Bench orders back wages for former teacher.
A teacher whose service is illegally terminated can file a writ petition in a constitutional court to protect her fundamental rights against a private unaided school, the Supreme Court has held.
Whether government or private school, both “perform public functions i.e. providing education to children in their institutions throughout India.”
A Bench led by Justice Arun Mishra made the observations while dismissing an appeal filed by Marwari Balika Vidyalaya, a private unaided educational institution, against its former teacher, Asha Srivastava.
A Division Bench of the Calcutta High Court, acting on a writ petition filed by the teacher, had in 2009 ordered the institution to pay Ms. Srivastava her back wages. But the school reneged, contending that a writ petition would not be maintainable against a private unaided institution.
Writ petitions are usually filed by citizens against the state and its agencies to protect their fundamental rights.
But the apex court disagreed with the argument of the school. “While the functioning of both aided and unaided educational institutions must be free from unnecessary governmental interference, the same needs to the reconciled with the conditions of employment of the employees of these institutions and provision of adequate precautions to safeguard their interests,” the Supreme Court said.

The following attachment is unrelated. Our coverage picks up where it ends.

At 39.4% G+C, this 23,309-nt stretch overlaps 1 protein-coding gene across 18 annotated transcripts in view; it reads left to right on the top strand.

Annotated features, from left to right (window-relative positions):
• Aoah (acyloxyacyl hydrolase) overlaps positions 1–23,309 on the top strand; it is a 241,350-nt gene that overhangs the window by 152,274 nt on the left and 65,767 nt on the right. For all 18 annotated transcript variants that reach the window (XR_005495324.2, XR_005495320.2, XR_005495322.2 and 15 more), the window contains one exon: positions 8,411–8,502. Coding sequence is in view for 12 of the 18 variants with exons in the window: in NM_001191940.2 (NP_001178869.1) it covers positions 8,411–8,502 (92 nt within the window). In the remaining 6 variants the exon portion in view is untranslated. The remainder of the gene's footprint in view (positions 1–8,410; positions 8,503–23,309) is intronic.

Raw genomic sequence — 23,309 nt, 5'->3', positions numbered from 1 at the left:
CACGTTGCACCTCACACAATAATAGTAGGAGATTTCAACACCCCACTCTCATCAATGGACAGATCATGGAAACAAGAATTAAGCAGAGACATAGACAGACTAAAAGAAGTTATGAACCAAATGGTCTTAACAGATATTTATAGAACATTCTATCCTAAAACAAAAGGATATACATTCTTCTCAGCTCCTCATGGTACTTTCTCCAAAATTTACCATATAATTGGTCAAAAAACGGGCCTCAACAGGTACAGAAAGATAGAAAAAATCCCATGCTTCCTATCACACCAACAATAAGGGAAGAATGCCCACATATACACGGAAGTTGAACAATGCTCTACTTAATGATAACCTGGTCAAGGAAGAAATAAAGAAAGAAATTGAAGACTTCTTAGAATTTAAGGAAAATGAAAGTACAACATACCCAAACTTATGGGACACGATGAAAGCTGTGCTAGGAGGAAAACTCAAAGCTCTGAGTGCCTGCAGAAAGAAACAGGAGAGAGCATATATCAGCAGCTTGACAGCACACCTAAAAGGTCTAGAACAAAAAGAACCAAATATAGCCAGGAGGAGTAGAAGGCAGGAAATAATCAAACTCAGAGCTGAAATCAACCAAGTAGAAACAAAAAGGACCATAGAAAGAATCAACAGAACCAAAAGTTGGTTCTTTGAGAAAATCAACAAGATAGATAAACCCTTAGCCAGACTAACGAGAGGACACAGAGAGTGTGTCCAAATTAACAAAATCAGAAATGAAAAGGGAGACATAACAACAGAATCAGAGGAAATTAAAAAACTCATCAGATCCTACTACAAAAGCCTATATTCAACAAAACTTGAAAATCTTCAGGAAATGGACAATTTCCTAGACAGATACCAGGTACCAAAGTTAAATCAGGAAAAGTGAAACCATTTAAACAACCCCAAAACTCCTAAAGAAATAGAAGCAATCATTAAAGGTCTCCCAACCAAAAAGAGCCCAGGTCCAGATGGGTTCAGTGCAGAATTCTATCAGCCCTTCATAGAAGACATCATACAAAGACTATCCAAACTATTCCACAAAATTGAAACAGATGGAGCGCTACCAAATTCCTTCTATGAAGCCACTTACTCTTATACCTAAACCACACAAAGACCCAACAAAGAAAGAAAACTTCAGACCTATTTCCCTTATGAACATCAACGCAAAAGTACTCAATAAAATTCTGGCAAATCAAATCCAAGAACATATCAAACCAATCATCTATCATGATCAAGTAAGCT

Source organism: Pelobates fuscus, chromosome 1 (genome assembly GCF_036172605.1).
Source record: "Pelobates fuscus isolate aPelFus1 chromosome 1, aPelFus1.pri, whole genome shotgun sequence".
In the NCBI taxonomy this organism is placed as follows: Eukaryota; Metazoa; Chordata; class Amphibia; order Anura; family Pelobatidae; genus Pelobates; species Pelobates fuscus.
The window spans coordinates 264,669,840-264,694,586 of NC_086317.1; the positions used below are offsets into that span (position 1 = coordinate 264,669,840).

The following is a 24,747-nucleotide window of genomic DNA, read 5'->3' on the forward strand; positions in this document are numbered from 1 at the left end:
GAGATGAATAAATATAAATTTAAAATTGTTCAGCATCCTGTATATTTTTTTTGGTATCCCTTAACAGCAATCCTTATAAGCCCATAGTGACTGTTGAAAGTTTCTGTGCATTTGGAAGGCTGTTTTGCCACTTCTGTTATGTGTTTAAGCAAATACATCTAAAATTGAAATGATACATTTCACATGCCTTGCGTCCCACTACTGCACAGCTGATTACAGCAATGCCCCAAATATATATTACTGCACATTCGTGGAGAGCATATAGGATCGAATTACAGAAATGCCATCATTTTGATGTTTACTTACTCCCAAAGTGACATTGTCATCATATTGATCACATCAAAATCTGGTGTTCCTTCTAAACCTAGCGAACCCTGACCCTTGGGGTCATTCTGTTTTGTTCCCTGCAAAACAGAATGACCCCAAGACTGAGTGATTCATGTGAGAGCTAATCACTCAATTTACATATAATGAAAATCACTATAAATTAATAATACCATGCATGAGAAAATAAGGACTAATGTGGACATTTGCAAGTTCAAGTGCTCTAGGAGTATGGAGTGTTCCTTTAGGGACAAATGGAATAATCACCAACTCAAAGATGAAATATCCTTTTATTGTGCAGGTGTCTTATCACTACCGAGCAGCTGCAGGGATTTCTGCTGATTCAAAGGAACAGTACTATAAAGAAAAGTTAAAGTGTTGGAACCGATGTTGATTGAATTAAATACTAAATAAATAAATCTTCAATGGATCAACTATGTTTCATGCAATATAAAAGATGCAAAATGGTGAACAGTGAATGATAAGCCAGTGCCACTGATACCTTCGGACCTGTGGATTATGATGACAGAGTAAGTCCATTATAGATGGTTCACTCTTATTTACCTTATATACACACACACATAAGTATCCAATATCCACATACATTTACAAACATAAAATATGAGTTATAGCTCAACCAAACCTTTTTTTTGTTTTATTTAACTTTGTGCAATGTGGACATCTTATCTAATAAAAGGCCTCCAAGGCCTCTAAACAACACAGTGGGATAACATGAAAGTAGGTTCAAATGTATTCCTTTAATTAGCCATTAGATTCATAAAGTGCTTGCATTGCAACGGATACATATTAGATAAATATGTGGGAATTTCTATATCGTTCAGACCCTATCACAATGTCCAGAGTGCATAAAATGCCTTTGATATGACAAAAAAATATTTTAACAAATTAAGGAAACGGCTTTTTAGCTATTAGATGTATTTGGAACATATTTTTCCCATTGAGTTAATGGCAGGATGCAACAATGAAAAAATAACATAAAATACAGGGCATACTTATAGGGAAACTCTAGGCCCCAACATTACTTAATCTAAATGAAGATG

The court referred to how the procedural safeguard of Section 8(2) of the Delhi School Education Act to ensure that order of termination or dismissal is not passed without the prior approval of the Director of Education applies to all schools.
“Section 8(2) of the DSE Act is one such precautionary safeguard which needs to be followed to ensure that employees of educational institutions do not suffer unfair treatment at the hands of the management,” the court pointed out.
“A public duty does not necessarily have to be one imposed by statute. It may be sufficient for the duty to have been imposed by charter, common law, custom or even contract,” the court observed.
The court finally upheld the High Court decision while observing that termination of Ms. Srivastava’s service was clearly arbitrary and the order was illegal and void. It said she should indeed be paid her back wages.
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